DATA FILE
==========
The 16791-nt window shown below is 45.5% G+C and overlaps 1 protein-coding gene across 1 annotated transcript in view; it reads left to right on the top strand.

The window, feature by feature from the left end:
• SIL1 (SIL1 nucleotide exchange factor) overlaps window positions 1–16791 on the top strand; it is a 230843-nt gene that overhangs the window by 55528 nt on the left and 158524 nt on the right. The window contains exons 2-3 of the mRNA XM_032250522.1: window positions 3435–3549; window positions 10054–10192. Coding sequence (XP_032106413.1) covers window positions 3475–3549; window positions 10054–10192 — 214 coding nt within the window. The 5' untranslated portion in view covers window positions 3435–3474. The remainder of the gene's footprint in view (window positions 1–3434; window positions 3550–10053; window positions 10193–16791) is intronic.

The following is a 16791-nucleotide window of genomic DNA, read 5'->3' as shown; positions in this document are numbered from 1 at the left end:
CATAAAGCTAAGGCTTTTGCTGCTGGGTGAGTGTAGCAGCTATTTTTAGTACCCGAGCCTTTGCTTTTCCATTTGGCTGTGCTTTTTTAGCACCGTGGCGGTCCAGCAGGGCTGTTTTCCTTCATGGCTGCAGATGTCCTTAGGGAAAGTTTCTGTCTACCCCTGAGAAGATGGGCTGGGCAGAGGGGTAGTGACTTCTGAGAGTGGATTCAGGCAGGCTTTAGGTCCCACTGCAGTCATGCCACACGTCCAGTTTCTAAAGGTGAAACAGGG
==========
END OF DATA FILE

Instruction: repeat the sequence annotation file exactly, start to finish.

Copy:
The 16791-nt window shown below is 45.5% G+C and overlaps 1 protein-coding gene across 1 annotated transcript in view; it reads left to right on the top strand.

The window, feature by feature from the left end:
• SIL1 (SIL1 nucleotide exchange factor) overlaps window positions 1–16791 on the top strand; it is a 230843-nt gene that overhangs the window by 55528 nt on the left and 158524 nt on the right. The window contains exons 2-3 of the mRNA XM_032250522.1: window positions 3435–3549; window positions 10054–10192. Coding sequence (XP_032106413.1) covers window positions 3475–3549; window positions 10054–10192 — 214 coding nt within the window. The 5' untranslated portion in view covers window positions 3435–3474. The remainder of the gene's footprint in view (window positions 1–3434; window positions 3550–10053; window positions 10193–16791) is intronic.

The following is a 16791-nucleotide window of genomic DNA, read 5'->3' as shown; positions in this document are numbered from 1 at the left end:
CATAAAGCTAAGGCTTTTGCTGCTGGGTGAGTGTAGCAGCTATTTTTAGTACCCGAGCCTTTGCTTTTCCATTTGGCTGTGCTTTTTTAGCACCGTGGCGGTCCAGCAGGGCTGTTTTCCTTCATGGCTGCAGATGTCCTTAGGGAAAGTTTCTGTCTACCCCTGAGAAGATGGGCTGGGCAGAGGGGTAGTGACTTCTGAGAGTGGATTCAGGCAGGCTTTAGGTCCCACTGCAGTCATGCCACACGTCCAGTTTCTAAAGGTGAAACAGGG